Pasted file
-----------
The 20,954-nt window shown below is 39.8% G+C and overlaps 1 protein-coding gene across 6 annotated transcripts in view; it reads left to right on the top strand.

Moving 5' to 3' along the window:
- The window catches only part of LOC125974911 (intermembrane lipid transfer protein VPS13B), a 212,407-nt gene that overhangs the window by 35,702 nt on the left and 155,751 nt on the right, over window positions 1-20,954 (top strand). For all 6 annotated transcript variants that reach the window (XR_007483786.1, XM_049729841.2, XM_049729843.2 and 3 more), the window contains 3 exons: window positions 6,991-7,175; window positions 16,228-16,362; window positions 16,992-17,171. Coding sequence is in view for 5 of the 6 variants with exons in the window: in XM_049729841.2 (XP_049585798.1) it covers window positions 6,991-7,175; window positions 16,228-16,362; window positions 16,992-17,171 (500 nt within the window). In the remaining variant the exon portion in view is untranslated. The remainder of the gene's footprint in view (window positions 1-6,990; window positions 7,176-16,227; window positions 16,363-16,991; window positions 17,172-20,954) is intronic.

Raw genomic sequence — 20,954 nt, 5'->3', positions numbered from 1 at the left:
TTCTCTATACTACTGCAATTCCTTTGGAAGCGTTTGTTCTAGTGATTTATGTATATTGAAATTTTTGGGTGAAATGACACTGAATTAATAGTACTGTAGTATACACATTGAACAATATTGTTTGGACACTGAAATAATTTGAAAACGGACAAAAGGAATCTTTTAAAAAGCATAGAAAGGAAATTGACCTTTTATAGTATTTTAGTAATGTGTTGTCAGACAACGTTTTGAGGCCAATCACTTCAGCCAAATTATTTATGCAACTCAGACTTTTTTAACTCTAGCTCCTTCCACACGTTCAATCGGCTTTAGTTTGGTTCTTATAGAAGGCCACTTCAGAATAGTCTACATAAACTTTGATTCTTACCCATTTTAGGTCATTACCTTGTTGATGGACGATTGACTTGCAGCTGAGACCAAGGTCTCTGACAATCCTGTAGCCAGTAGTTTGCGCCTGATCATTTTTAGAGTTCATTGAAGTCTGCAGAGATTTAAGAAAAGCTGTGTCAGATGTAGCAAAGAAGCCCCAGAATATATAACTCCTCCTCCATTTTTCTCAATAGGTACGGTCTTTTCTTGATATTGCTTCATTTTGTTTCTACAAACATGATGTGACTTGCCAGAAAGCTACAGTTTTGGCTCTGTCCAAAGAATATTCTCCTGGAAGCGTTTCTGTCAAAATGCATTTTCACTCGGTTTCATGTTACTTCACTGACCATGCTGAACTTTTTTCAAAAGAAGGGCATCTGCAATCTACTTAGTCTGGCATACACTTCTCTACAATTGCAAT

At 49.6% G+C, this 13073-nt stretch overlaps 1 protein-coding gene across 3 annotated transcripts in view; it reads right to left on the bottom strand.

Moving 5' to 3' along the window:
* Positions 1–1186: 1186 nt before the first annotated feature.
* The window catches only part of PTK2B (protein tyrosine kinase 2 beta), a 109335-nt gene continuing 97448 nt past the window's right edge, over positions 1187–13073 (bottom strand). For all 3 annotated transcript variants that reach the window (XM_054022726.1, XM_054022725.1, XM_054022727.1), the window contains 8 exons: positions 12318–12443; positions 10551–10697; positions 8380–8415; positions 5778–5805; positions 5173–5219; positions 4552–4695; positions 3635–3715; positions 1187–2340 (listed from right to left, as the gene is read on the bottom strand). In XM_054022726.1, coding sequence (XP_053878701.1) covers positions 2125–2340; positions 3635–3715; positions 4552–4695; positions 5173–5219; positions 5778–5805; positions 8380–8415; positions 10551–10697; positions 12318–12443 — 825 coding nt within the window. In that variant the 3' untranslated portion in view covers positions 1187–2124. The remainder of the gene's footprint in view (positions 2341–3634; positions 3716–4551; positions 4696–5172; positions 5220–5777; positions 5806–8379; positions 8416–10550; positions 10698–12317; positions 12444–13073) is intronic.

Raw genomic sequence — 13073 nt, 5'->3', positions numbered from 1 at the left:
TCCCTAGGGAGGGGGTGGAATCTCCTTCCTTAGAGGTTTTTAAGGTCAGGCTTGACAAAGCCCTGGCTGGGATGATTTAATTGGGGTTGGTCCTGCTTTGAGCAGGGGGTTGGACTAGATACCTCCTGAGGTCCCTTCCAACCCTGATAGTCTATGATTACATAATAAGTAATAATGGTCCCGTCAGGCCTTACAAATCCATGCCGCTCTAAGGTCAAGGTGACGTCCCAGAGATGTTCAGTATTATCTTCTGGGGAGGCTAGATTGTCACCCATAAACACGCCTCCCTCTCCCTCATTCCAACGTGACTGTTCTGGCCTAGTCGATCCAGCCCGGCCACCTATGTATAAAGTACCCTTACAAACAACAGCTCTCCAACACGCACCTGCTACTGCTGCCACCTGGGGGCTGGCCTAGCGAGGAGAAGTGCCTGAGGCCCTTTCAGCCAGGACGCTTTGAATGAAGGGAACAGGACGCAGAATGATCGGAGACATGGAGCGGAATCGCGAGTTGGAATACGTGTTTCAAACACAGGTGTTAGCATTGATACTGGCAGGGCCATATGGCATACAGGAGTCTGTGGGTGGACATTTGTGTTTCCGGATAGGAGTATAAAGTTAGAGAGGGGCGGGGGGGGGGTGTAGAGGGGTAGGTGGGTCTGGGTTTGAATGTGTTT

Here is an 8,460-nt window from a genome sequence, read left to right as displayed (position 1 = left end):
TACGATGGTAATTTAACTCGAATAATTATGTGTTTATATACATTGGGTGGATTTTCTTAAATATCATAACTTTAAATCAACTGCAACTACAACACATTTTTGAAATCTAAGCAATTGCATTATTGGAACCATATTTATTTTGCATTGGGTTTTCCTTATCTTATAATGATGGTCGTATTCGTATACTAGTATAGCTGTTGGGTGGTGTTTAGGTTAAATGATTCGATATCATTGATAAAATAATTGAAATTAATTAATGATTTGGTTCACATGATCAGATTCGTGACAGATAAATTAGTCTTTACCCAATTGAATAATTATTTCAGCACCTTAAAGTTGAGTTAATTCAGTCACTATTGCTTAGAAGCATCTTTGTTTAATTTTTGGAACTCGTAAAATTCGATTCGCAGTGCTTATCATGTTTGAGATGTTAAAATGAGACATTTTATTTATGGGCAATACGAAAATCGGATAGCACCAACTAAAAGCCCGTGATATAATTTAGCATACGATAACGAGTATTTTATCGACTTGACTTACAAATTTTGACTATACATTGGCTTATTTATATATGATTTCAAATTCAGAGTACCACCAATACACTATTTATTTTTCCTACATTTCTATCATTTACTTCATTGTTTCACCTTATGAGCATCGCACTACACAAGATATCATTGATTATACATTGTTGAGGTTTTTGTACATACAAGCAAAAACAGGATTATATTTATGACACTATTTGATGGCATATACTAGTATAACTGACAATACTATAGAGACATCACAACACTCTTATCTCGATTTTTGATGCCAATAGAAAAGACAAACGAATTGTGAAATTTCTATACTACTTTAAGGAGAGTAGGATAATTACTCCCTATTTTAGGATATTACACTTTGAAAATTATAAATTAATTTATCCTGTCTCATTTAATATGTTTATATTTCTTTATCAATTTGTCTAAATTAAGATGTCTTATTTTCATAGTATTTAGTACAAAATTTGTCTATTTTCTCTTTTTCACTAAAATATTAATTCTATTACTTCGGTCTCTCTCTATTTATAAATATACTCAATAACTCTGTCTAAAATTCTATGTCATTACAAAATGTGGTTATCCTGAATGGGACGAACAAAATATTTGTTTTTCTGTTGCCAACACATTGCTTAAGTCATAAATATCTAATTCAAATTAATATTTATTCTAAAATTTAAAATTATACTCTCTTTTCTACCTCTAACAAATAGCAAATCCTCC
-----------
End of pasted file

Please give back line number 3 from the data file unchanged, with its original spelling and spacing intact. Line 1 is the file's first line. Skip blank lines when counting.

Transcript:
- The window catches only part of LOC125974911 (intermembrane lipid transfer protein VPS13B), a 212,407-nt gene that overhangs the window by 35,702 nt on the left and 155,751 nt on the right, over window positions 1-20,954 (top strand). For all 6 annotated transcript variants that reach the window (XR_007483786.1, XM_049729841.2, XM_049729843.2 and 3 more), the window contains 3 exons: window positions 6,991-7,175; window positions 16,228-16,362; window positions 16,992-17,171. Coding sequence is in view for 5 of the 6 variants with exons in the window: in XM_049729841.2 (XP_049585798.1) it covers window positions 6,991-7,175; window positions 16,228-16,362; window positions 16,992-17,171 (500 nt within the window). In the remaining variant the exon portion in view is untranslated. The remainder of the gene's footprint in view (window positions 1-6,990; window positions 7,176-16,227; window positions 16,363-16,991; window positions 17,172-20,954) is intronic.